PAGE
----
x Abu Dhabi, UAEWednesday 26 July 2017

Indian space project in disarray after a series of setbacks

The beleaguered Indian space agency will attempt a major satellite launch this month after an embarrassing postponement in May.

NEW DELHI // The beleaguered Indian space agency will attempt a major satellite launch this month after an embarrassing postponement in May. The reasons for the launch delay were not announced, but analysts suspect the Indian Space Research Organisation wanted to avoid any possibility of yet another setback in India's space programme.

India's flagship rocket system, called the Geosynchronous Satellite Launch Vehicle or GSLV-D3, failed a benchmark test last month, raising concern about the state of India's much vaunted - and heavily funded - space programme. The 2010 budget for the space department is 57.78 billion rupees (Dh4.6bn). "I don't think the programme is in a complete mess, but it is at a turning point," said Asif Siddiqi, a professor of political science at Fordham University in New York. "Their public image has taken a hit. Everyone is talking about it, wondering what the problem is."

The space research organisation had been talking "quite expansively" in the past few years about its ambitious plans for manned space flight, lunar exploration and participation in the lucrative commercial market for telecommunications satellite launches, said Mr Siddiqi, who co-wrote The Future of Human Spaceflight: Objectives and Policy Implications in a Global Context. So far it has been unable to clear an essential hurdle: incorporation of so-called cryogenic rocket technology, which uses ultra-cold fuel, into India's advanced GSLV rocket launcher system.

Such high-prestige projects as manned space flight and telecommunications satellites require advanced cryogenic rocket systems capable of lifting large payloads deep into sun synchronous, or geostationary, orbit. India has a solid and reliable smaller rocket system, called the Polar Satellite Launch Vehicle (PSLV), but this can lift only small payloads into so-called low earth orbit, closer to earth.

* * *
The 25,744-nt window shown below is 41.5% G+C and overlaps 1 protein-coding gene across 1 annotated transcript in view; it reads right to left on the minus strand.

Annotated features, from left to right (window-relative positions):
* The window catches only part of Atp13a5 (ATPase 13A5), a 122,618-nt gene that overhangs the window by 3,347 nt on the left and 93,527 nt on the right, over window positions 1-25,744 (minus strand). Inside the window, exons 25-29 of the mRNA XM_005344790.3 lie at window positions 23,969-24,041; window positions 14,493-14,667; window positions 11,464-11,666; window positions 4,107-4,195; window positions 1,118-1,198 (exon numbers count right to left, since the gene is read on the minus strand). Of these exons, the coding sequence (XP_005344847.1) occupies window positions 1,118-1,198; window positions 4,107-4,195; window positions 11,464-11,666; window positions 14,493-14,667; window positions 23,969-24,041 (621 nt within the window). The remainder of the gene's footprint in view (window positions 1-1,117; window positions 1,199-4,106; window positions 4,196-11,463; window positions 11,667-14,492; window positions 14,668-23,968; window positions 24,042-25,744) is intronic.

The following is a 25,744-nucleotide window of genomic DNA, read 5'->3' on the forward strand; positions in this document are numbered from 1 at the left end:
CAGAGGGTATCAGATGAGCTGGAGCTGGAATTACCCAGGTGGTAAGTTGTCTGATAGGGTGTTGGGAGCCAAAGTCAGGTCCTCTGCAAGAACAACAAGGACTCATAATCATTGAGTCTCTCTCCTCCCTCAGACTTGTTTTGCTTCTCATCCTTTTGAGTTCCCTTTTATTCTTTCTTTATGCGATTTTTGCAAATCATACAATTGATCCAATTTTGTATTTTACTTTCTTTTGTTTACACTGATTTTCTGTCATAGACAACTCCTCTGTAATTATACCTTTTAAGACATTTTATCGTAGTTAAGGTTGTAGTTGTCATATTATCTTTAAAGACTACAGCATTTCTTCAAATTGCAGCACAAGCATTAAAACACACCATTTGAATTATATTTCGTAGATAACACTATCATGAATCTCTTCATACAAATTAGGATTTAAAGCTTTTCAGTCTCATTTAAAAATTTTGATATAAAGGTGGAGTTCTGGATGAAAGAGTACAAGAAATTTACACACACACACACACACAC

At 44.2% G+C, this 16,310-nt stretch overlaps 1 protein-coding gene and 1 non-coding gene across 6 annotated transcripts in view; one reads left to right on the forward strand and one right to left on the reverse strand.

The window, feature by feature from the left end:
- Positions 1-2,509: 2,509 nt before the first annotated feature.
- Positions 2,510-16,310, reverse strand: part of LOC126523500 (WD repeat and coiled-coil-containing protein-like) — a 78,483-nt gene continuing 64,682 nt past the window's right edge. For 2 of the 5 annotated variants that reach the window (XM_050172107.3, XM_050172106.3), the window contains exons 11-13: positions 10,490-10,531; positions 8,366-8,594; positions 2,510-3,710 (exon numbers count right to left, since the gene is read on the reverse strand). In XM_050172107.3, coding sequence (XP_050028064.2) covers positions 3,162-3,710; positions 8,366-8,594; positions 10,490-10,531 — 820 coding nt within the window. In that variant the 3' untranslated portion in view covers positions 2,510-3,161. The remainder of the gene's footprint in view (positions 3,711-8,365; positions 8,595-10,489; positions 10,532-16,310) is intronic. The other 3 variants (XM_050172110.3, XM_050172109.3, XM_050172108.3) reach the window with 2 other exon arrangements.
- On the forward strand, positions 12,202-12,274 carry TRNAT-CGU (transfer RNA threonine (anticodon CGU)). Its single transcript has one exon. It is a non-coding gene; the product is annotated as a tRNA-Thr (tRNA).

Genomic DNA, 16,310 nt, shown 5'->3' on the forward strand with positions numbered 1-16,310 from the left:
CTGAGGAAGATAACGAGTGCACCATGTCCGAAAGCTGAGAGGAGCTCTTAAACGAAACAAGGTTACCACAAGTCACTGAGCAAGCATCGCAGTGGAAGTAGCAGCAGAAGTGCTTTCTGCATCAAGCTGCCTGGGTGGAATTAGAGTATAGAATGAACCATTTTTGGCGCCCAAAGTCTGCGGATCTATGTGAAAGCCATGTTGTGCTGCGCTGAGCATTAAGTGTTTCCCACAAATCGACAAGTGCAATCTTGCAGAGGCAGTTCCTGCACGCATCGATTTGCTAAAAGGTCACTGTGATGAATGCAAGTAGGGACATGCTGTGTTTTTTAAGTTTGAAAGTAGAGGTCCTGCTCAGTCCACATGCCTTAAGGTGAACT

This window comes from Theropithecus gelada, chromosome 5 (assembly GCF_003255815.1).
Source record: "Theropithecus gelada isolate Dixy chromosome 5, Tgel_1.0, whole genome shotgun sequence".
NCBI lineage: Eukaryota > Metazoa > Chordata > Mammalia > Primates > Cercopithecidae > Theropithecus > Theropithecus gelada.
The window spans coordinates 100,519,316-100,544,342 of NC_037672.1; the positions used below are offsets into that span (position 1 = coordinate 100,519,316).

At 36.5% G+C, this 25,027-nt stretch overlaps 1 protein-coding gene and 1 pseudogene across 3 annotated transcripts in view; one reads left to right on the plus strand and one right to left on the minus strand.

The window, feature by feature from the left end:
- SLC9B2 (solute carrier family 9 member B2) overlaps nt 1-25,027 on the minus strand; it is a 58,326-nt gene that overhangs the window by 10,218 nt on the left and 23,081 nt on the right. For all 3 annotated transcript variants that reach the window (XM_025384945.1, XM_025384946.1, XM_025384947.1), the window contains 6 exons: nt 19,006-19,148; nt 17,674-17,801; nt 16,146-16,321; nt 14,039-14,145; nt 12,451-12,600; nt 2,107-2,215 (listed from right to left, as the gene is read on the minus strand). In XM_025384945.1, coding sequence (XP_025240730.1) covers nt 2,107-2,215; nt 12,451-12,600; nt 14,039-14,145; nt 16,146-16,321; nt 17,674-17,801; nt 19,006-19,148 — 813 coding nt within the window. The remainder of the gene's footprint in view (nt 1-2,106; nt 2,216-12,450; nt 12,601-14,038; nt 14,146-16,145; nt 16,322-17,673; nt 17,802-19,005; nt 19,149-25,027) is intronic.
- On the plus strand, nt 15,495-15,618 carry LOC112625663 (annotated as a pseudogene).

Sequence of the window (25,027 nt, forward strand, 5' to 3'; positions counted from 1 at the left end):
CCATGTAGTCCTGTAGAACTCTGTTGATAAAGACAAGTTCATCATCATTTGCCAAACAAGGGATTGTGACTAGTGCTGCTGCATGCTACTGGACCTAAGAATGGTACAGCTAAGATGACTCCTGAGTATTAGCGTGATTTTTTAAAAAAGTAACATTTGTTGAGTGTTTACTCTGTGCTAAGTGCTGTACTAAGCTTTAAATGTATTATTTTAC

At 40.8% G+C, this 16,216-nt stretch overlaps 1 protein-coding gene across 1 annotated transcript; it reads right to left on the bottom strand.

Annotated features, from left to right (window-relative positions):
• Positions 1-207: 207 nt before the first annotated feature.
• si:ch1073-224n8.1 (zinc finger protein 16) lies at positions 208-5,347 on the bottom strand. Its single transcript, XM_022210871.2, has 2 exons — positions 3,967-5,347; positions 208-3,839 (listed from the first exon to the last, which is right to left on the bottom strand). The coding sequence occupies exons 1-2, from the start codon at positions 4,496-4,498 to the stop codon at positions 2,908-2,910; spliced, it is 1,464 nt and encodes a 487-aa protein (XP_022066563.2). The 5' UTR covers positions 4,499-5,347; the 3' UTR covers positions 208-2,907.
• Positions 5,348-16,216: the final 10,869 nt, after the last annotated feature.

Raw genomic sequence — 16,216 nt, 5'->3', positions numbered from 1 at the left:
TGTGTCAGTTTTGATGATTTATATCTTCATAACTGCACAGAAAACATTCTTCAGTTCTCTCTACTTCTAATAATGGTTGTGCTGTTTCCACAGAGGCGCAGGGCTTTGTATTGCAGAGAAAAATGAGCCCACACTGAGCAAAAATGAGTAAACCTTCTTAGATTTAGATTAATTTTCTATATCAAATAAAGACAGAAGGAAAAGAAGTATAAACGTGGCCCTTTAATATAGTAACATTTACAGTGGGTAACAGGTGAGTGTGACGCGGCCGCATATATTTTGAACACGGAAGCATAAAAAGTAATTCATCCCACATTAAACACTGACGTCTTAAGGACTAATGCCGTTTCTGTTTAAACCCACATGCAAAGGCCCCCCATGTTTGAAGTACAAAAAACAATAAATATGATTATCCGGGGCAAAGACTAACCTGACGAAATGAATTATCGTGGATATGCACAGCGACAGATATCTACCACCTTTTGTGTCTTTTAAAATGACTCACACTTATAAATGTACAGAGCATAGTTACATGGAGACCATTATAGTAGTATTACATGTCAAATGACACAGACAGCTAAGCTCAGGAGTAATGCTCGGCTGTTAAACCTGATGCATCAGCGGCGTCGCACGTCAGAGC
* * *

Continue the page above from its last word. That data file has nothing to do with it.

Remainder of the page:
India established its space agency in 1962 and began launching small satellites in the early 1980s. It now has about 30 small satellites in low earth orbit, using them for disaster relief, environmental tracking and surveillance. But for 20 years, the space agency has been trying - and failing - to use its homegrown rocket technology to reach deeper into space. The GSLV is the latest iteration of Indian launch systems.

The United States, China, France and Japan have all successfully adapted cryogenics into indigenous rocket launcher systems capable of lifting payloads of four tonnes or more into geostationary orbit. As a result, these agencies, especially France's Ariane now dominate the global satellite launch market. Mr Siddiqi described the failed Indian test as a symbolic hit, as well as major practical setback; it highlights India's inability to match the technological prowess of other nations.

Others say that India's space agency is concentrating on the wrong things. Bharat Gopalaswamy, a researcher at the Stockholm International Peace Research Institute, said India's interest in prestige projects has helped it win major funding increases recently, but it is still having difficulty attracting top-tier scientists, programmers and engineers. Mr Gopalaswamy said India's best and brightest tend to flock to the private sector, especially in IT, which offers higher pay and far greater opportunities than government agencies.

This may be one reason why progress on the GSLV has been so slow. "This is a dangerous trend," he said. "The money and conditions are not attractive to work for government agencies." This issues needs to be addressed, Mr Gopalaswamy said, because India will be able to substantially undercut current pricing in the satelite launch market and generate significant revenues once the Indian-engineered GSLV is operational.

The Indian Space Research Organisation's greatest priority should be freeing itself from dependence upon the French in French Guyana, where all major Indian launches take place, he said. "Manned space flight - I don't think it warrants attention at all," Mr Gopalaswamy said. "But we do need to compete in the commercial market, especially for telecom satellites, which we cannot do at this stage." Mr Siddiqi warned that if India fails to produce a reliable rocket launcher, it will lose any price advantage to higher insurance premiums. "The gross level of purchase may be low, but added overheads may not make it cost-effective unless they have a robust launch vehicle that launches frequently and is glitch free," he said.

Mr Siddiqi also warned that the United States has placed restrictions on the export and use of US-manufactured products, and this could inhibit Indian participation as well. @Email:foreign.desk@thenational.ae